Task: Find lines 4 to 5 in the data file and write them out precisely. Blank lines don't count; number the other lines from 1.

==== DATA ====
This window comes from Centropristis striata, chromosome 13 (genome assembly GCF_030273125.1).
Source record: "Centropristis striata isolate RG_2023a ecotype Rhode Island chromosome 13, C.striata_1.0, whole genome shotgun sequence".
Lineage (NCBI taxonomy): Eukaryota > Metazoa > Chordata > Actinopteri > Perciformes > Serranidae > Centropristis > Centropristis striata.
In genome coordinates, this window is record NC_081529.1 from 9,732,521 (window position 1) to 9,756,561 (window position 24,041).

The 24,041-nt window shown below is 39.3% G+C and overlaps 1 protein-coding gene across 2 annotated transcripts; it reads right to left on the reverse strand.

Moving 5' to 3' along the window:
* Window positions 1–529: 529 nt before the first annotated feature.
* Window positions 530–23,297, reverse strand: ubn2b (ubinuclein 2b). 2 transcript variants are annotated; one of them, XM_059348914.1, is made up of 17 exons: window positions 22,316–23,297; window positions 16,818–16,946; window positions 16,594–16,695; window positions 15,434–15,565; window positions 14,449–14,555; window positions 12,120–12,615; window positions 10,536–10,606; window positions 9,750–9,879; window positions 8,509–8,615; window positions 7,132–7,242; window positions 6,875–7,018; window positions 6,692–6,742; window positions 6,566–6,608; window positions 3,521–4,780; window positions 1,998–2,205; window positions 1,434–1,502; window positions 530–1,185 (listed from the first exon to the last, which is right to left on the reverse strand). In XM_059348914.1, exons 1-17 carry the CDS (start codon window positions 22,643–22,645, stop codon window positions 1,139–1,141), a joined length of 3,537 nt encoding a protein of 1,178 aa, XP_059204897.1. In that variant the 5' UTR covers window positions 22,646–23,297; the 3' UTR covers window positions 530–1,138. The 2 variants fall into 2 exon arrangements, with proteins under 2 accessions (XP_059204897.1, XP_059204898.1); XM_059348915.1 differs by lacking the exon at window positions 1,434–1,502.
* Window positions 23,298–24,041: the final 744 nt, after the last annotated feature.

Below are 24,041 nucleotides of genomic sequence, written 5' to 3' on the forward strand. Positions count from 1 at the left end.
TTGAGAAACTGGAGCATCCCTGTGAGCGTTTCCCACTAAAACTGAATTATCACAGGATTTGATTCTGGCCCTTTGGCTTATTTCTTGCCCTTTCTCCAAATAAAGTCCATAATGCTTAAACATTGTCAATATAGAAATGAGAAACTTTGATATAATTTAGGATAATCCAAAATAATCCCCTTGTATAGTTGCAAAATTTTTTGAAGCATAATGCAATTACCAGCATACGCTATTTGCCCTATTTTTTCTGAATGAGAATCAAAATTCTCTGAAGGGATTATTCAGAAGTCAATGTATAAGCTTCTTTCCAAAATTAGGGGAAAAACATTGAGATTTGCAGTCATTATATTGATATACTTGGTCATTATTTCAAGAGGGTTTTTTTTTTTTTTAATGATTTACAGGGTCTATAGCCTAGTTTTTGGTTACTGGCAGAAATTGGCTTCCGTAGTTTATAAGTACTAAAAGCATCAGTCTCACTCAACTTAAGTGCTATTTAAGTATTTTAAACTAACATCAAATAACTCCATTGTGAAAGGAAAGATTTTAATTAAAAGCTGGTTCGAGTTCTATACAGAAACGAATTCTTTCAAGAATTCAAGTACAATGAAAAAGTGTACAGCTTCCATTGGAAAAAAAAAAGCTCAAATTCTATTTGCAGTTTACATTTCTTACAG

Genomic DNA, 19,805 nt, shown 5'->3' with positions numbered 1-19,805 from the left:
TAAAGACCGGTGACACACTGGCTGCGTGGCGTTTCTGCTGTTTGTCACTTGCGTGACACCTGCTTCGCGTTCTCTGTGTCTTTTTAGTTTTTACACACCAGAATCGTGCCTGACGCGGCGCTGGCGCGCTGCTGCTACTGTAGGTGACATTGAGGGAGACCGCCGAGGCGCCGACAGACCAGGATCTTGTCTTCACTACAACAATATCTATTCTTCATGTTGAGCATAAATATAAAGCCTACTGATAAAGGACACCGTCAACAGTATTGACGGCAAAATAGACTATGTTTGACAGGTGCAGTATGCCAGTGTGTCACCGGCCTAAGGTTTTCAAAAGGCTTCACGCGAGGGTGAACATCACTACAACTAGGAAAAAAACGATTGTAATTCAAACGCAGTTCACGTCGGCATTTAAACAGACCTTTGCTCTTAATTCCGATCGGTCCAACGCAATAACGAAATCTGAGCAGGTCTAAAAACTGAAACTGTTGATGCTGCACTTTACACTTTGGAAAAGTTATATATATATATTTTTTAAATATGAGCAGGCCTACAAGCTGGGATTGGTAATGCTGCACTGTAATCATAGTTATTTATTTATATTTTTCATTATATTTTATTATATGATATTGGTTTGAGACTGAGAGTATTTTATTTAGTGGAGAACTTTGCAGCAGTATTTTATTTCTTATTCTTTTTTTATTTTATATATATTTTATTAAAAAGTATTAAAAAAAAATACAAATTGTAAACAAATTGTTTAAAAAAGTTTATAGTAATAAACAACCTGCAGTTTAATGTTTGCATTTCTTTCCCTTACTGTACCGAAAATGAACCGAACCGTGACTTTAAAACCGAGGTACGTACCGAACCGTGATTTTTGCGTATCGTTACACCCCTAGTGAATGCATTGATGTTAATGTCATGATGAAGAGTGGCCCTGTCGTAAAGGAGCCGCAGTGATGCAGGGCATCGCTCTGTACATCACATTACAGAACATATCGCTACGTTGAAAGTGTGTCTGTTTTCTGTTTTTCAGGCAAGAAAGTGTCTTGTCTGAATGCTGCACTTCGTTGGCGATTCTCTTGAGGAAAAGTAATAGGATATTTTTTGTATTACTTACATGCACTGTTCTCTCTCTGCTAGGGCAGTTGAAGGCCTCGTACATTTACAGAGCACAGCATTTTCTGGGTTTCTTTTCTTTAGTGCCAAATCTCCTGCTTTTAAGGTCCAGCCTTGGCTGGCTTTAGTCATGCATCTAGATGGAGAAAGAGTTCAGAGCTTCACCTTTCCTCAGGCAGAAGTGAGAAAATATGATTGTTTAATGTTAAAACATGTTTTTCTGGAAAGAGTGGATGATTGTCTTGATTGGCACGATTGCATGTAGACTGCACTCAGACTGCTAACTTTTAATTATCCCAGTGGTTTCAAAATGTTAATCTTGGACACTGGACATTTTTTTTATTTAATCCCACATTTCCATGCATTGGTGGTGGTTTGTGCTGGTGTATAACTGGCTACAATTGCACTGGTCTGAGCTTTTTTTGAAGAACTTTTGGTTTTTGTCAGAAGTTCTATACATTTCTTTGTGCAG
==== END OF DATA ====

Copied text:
In genome coordinates, this window is record NC_081529.1 from 9,732,521 (window position 1) to 9,756,561 (window position 24,041).

The 24,041-nt window shown below is 39.3% G+C and overlaps 1 protein-coding gene across 2 annotated transcripts; it reads right to left on the reverse strand.